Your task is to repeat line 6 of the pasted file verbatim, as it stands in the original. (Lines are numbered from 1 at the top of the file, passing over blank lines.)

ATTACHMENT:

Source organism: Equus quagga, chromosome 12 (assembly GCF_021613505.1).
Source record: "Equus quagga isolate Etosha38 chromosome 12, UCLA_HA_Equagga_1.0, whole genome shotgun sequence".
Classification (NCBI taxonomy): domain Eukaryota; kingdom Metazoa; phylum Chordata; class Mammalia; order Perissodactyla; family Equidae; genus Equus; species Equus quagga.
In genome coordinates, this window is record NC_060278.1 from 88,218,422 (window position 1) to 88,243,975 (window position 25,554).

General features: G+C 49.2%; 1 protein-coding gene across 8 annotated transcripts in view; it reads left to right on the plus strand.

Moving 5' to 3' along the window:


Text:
Moving 5' to 3' along the window: